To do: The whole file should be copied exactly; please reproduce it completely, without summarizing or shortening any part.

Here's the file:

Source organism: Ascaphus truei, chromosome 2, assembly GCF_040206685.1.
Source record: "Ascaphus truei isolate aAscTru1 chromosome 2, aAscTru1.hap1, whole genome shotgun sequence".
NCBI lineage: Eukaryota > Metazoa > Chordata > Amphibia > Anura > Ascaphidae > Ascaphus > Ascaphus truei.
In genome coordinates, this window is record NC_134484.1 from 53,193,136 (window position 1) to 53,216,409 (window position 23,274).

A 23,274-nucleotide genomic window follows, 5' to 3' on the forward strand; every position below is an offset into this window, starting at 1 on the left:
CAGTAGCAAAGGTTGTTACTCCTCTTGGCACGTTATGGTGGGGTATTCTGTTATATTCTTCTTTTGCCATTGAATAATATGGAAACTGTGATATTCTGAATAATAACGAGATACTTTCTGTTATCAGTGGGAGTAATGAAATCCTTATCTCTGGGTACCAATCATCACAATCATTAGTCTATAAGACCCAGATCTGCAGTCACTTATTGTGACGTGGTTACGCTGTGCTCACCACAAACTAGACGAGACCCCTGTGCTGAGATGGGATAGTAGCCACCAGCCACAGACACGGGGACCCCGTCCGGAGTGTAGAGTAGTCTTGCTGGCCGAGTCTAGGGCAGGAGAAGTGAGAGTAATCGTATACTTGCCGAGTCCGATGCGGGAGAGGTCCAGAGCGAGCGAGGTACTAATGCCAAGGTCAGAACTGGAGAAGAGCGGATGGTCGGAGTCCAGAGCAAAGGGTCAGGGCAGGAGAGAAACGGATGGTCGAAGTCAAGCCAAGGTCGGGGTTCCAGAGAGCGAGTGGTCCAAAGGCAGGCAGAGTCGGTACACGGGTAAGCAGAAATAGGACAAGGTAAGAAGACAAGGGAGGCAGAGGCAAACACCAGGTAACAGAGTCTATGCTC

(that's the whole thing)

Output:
Source organism: Ascaphus truei, chromosome 2, assembly GCF_040206685.1.
Source record: "Ascaphus truei isolate aAscTru1 chromosome 2, aAscTru1.hap1, whole genome shotgun sequence".
NCBI lineage: Eukaryota > Metazoa > Chordata > Amphibia > Anura > Ascaphidae > Ascaphus > Ascaphus truei.
In genome coordinates, this window is record NC_134484.1 from 53,193,136 (window position 1) to 53,216,409 (window position 23,274).

A 23,274-nucleotide genomic window follows, 5' to 3' on the forward strand; every position below is an offset into this window, starting at 1 on the left:
CAGTAGCAAAGGTTGTTACTCCTCTTGGCACGTTATGGTGGGGTATTCTGTTATATTCTTCTTTTGCCATTGAATAATATGGAAACTGTGATATTCTGAATAATAACGAGATACTTTCTGTTATCAGTGGGAGTAATGAAATCCTTATCTCTGGGTACCAATCATCACAATCATTAGTCTATAAGACCCAGATCTGCAGTCACTTATTGTGACGTGGTTACGCTGTGCTCACCACAAACTAGACGAGACCCCTGTGCTGAGATGGGATAGTAGCCACCAGCCACAGACACGGGGACCCCGTCCGGAGTGTAGAGTAGTCTTGCTGGCCGAGTCTAGGGCAGGAGAAGTGAGAGTAATCGTATACTTGCCGAGTCCGATGCGGGAGAGGTCCAGAGCGAGCGAGGTACTAATGCCAAGGTCAGAACTGGAGAAGAGCGGATGGTCGGAGTCCAGAGCAAAGGGTCAGGGCAGGAGAGAAACGGATGGTCGAAGTCAAGCCAAGGTCGGGGTTCCAGAGAGCGAGTGGTCCAAAGGCAGGCAGAGTCGGTACACGGGTAAGCAGAAATAGGACAAGGTAAGAAGACAAGGGAGGCAGAGGCAAACACCAGGTAACAGAGTCTATGCTC